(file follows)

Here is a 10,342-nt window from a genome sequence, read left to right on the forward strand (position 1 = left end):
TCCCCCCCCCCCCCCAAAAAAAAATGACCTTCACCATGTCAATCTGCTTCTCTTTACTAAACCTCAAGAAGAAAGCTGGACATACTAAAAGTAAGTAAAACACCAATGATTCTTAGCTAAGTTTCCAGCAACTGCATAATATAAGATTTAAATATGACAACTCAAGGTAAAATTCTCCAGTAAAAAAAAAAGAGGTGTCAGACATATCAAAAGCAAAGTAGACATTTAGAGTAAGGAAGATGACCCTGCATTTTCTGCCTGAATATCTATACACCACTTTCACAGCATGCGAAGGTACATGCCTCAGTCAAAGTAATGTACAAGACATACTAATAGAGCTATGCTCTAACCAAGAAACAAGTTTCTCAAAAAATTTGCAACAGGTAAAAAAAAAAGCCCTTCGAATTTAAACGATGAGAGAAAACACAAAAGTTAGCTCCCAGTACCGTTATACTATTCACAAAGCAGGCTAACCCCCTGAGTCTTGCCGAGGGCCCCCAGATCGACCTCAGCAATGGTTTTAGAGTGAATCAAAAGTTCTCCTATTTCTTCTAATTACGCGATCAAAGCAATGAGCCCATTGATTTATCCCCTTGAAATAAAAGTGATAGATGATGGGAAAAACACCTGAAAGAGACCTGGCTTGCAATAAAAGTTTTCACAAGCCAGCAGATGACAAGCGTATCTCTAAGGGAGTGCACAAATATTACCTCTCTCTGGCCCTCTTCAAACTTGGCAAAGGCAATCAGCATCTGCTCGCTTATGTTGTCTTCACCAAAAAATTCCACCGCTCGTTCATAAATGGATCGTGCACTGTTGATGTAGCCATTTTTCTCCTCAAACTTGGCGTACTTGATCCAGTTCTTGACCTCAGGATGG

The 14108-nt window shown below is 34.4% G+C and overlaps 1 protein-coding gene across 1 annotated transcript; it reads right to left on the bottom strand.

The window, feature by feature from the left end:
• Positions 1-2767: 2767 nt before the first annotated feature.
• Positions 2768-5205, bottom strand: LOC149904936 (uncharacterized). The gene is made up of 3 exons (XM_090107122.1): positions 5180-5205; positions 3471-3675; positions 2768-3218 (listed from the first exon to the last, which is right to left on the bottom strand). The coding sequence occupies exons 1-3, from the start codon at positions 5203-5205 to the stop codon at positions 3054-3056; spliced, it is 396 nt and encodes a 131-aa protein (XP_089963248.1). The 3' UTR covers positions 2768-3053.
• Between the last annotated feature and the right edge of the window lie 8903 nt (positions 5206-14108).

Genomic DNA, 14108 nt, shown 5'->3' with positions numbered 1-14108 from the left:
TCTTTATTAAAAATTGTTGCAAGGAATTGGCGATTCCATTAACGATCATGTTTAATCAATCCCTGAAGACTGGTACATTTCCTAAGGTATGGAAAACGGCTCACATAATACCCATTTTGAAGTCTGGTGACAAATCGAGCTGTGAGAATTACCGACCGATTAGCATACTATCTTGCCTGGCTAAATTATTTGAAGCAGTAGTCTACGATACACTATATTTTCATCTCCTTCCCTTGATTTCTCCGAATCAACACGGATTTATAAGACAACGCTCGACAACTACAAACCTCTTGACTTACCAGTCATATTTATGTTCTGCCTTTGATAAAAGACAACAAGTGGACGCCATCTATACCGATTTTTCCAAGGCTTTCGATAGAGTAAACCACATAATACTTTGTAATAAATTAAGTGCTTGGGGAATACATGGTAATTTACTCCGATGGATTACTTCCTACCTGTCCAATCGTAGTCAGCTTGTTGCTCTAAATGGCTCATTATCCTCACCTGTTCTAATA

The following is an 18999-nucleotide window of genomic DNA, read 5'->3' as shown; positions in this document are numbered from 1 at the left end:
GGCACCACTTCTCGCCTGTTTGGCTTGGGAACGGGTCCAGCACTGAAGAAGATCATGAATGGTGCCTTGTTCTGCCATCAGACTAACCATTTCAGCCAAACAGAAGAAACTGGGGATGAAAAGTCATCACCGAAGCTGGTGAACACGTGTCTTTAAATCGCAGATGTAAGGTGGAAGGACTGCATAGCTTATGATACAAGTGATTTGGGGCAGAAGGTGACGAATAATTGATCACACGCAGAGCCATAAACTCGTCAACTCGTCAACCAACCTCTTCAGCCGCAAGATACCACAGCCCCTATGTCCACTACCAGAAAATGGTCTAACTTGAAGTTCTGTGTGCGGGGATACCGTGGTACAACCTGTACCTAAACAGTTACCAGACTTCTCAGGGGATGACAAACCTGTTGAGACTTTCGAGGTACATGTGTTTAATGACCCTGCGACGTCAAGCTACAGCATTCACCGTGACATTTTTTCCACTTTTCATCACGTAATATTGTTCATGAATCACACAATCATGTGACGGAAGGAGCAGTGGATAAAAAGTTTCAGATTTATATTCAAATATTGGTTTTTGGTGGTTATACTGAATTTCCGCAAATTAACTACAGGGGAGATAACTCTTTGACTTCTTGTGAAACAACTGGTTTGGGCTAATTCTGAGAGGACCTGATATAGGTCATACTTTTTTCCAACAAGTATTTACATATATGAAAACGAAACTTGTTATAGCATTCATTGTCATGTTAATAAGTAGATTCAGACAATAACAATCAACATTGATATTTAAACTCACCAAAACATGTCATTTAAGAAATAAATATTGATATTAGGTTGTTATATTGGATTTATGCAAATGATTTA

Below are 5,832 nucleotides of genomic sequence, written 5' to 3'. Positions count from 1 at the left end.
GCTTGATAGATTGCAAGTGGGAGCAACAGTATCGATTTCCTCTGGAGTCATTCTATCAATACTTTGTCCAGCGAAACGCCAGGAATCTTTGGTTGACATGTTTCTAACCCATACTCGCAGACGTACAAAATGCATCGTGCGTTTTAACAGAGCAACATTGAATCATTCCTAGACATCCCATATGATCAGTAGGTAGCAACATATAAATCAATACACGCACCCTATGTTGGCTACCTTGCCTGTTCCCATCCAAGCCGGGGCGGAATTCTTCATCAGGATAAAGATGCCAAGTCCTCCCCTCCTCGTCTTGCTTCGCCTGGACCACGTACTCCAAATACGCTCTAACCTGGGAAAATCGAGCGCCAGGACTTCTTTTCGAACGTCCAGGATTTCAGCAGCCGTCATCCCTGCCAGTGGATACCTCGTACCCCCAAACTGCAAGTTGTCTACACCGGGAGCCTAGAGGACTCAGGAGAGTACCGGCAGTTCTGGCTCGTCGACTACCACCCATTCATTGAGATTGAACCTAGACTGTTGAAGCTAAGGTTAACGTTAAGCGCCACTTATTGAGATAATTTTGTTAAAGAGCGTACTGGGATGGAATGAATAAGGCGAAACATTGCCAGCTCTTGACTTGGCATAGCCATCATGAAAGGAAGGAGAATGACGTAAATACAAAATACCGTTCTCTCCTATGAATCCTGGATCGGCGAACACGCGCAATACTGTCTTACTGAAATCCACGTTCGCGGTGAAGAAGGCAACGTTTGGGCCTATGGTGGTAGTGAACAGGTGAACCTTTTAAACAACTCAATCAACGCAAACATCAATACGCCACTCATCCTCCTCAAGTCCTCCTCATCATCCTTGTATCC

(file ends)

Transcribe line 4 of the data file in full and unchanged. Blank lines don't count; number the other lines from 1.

The window, feature by feature from the left end: